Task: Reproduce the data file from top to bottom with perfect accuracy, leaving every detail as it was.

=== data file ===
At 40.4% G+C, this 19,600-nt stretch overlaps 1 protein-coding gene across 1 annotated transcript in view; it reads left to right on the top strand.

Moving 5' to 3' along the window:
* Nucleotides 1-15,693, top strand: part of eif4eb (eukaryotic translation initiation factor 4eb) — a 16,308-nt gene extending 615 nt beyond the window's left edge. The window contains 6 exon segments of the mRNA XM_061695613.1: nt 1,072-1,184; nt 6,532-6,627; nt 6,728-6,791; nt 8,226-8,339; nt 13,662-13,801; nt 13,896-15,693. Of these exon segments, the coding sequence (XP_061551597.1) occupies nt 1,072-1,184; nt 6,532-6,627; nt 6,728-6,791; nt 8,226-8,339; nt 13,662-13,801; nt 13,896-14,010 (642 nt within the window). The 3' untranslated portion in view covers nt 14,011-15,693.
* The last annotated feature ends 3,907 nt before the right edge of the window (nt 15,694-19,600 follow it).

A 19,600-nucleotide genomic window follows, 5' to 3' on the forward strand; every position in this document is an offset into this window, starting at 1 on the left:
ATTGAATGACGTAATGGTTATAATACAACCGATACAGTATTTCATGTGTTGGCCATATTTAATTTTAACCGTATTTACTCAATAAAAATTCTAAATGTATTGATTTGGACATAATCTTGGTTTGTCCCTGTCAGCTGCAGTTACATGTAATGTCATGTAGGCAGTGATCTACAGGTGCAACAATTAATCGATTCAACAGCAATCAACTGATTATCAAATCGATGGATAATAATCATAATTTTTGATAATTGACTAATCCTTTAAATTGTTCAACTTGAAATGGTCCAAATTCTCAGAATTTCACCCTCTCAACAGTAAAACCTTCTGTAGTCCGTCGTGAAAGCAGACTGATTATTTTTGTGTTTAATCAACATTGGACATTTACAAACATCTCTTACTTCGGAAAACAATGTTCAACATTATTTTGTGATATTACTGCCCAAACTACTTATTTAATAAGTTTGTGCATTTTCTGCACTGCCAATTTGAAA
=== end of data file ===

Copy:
At 40.4% G+C, this 19,600-nt stretch overlaps 1 protein-coding gene across 1 annotated transcript in view; it reads left to right on the top strand.

Moving 5' to 3' along the window:
* Nucleotides 1-15,693, top strand: part of eif4eb (eukaryotic translation initiation factor 4eb) — a 16,308-nt gene extending 615 nt beyond the window's left edge. The window contains 6 exon segments of the mRNA XM_061695613.1: nt 1,072-1,184; nt 6,532-6,627; nt 6,728-6,791; nt 8,226-8,339; nt 13,662-13,801; nt 13,896-15,693. Of these exon segments, the coding sequence (XP_061551597.1) occupies nt 1,072-1,184; nt 6,532-6,627; nt 6,728-6,791; nt 8,226-8,339; nt 13,662-13,801; nt 13,896-14,010 (642 nt within the window). The 3' untranslated portion in view covers nt 14,011-15,693.
* The last annotated feature ends 3,907 nt before the right edge of the window (nt 15,694-19,600 follow it).

A 19,600-nucleotide genomic window follows, 5' to 3' on the forward strand; every position in this document is an offset into this window, starting at 1 on the left:
ATTGAATGACGTAATGGTTATAATACAACCGATACAGTATTTCATGTGTTGGCCATATTTAATTTTAACCGTATTTACTCAATAAAAATTCTAAATGTATTGATTTGGACATAATCTTGGTTTGTCCCTGTCAGCTGCAGTTACATGTAATGTCATGTAGGCAGTGATCTACAGGTGCAACAATTAATCGATTCAACAGCAATCAACTGATTATCAAATCGATGGATAATAATCATAATTTTTGATAATTGACTAATCCTTTAAATTGTTCAACTTGAAATGGTCCAAATTCTCAGAATTTCACCCTCTCAACAGTAAAACCTTCTGTAGTCCGTCGTGAAAGCAGACTGATTATTTTTGTGTTTAATCAACATTGGACATTTACAAACATCTCTTACTTCGGAAAACAATGTTCAACATTATTTTGTGATATTACTGCCCAAACTACTTATTTAATAAGTTTGTGCATTTTCTGCACTGCCAATTTGAAA